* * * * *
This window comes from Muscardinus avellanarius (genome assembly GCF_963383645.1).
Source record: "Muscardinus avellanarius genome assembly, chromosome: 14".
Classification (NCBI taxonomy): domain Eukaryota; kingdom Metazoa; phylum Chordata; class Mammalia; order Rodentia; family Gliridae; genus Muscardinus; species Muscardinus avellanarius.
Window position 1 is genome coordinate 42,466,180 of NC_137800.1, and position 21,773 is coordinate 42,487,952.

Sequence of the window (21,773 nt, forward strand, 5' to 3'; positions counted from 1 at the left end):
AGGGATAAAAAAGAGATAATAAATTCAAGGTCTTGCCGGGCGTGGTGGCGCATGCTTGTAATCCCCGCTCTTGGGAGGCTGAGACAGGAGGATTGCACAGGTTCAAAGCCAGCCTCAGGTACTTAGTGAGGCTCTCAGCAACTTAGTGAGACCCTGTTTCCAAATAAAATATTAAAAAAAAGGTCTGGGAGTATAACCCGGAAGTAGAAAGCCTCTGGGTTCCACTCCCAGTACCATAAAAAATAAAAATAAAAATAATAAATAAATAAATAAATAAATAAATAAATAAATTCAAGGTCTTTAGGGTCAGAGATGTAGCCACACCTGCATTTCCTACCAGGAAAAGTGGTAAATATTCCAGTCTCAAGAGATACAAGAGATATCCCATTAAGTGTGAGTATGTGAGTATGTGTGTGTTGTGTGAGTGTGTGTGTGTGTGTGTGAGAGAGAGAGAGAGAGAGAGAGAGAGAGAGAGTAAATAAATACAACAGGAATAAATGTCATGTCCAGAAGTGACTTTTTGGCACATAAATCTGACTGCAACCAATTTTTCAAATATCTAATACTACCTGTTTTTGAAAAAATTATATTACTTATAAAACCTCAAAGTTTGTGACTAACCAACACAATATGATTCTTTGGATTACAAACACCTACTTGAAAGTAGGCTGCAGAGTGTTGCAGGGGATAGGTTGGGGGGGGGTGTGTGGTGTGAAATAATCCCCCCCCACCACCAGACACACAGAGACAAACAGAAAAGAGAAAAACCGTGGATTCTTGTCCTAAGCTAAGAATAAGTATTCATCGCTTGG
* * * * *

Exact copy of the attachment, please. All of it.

This window comes from Muscardinus avellanarius (genome assembly GCF_963383645.1).
Source record: "Muscardinus avellanarius genome assembly, chromosome: 14".
Classification (NCBI taxonomy): domain Eukaryota; kingdom Metazoa; phylum Chordata; class Mammalia; order Rodentia; family Gliridae; genus Muscardinus; species Muscardinus avellanarius.
Window position 1 is genome coordinate 42,466,180 of NC_137800.1, and position 21,773 is coordinate 42,487,952.

Sequence of the window (21,773 nt, forward strand, 5' to 3'; positions counted from 1 at the left end):
AGGGATAAAAAAGAGATAATAAATTCAAGGTCTTGCCGGGCGTGGTGGCGCATGCTTGTAATCCCCGCTCTTGGGAGGCTGAGACAGGAGGATTGCACAGGTTCAAAGCCAGCCTCAGGTACTTAGTGAGGCTCTCAGCAACTTAGTGAGACCCTGTTTCCAAATAAAATATTAAAAAAAAGGTCTGGGAGTATAACCCGGAAGTAGAAAGCCTCTGGGTTCCACTCCCAGTACCATAAAAAATAAAAATAAAAATAATAAATAAATAAATAAATAAATAAATAAATAAATTCAAGGTCTTTAGGGTCAGAGATGTAGCCACACCTGCATTTCCTACCAGGAAAAGTGGTAAATATTCCAGTCTCAAGAGATACAAGAGATATCCCATTAAGTGTGAGTATGTGAGTATGTGTGTGTTGTGTGAGTGTGTGTGTGTGTGTGTGAGAGAGAGAGAGAGAGAGAGAGAGAGAGAGAGTAAATAAATACAACAGGAATAAATGTCATGTCCAGAAGTGACTTTTTGGCACATAAATCTGACTGCAACCAATTTTTCAAATATCTAATACTACCTGTTTTTGAAAAAATTATATTACTTATAAAACCTCAAAGTTTGTGACTAACCAACACAATATGATTCTTTGGATTACAAACACCTACTTGAAAGTAGGCTGCAGAGTGTTGCAGGGGATAGGTTGGGGGGGGGTGTGTGGTGTGAAATAATCCCCCCCCACCACCAGACACACAGAGACAAACAGAAAAGAGAAAAACCGTGGATTCTTGTCCTAAGCTAAGAATAAGTATTCATCGCTTGG